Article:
Bringing Intimate Partner Violence in to Focus
Intimate partner violence (IPV), defined as physical, sexual or emotional violence between partners or former partners, is a critical public health issue and widely prevalent. One in four women and one in seven men have reported experiencing severe physical violence from an intimate partner in their lifetime in the U.S. IPV has both short- and long-term negative health consequences, and even childhood exposure to IPV has been linked to adverse mental and physical health effects in adults. Half of female homicides between 2003 and 2014 have been linked to IPV. Despite how often IPV occurs, many victims think they are alone, and cases can go unreported for decades.
The medical community could play a vital role in detecting IPV early and preventing its perpetuation. But IPV can be a very difficult subject to raise with a patient. Also, IPV happens mostly within the confines of the home and evidence is mostly elusive. Although questionnaires about safety have helped, the proportion of identifiable IPV cases to date only represents the tip of the iceberg. There is more that we as radiologists can do by looking specifically for early signs of IPV and providing opportunity to offer preventive services.
We are creating new tools to empower clinicians to identify patients who are experiencing IPV. Our goal is to develop an integrated system that uses patterns derived from expert analysis of historical imaging and clinical data, detects and classifies injuries for their likelihood of being as a result of IPV, and automatically alerts clinicians if a patient’s injuries have low or high-risk probability for IPV.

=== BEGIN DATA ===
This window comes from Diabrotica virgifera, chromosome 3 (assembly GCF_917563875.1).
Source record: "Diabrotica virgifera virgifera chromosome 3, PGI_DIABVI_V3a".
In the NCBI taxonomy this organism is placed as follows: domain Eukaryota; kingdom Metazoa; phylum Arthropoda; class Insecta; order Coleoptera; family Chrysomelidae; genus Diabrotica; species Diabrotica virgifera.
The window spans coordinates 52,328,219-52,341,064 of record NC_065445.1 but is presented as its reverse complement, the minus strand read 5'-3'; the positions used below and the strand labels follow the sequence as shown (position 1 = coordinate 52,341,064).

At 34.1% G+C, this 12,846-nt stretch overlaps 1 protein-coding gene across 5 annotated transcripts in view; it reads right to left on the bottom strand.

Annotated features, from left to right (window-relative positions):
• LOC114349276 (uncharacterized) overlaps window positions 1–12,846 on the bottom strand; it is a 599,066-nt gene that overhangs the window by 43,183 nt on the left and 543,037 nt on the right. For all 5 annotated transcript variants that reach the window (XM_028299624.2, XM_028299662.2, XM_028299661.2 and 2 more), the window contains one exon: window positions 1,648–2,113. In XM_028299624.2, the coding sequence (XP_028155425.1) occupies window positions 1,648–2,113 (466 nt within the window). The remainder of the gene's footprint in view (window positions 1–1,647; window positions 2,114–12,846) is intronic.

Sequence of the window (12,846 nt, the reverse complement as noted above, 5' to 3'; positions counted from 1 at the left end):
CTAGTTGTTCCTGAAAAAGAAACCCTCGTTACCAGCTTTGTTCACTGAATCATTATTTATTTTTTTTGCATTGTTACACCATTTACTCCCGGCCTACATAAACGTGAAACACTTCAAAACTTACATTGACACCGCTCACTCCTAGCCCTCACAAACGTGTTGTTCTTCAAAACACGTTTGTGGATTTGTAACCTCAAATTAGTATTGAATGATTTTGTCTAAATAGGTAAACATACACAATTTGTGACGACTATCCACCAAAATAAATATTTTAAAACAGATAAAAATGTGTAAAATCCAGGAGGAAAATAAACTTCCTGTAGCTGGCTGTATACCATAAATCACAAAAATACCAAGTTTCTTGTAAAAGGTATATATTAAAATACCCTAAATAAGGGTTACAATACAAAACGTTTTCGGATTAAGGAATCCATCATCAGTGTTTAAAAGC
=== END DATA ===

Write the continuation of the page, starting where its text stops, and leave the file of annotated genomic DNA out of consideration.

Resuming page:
To do so, we plan to use machine learning – that is, teach a computer program to recognize signs of IPV based on radiological and clinical findings from known IPV cases. This will give us a comprehensive picture and help generate a checklist to identify those most at risk. In addition, our multidisciplinary team will design conversational guides and training for social workers and clinicians to approach the patients who are identified as being at high risk for IPV but are not forthcoming.
Intervening early means preventing adverse physical and mental consequences that result from IPV. With funding from the BRIght Futures Prize, we will be able to take the next step toward identifying radiological findings and clinical risk factors in patients with documented IPV.
Our goal is to give clinicians the tools, classification models, statistical evidence and alert systems for greater confidence and robustness in findings, empowering them to open a dialogue with their patients about IPV. We hope that this will have a ripple effect, changing the lives of patients and their families; strengthening the role of the medical community in identifying IPV; and breaking the silence around IPV in our society.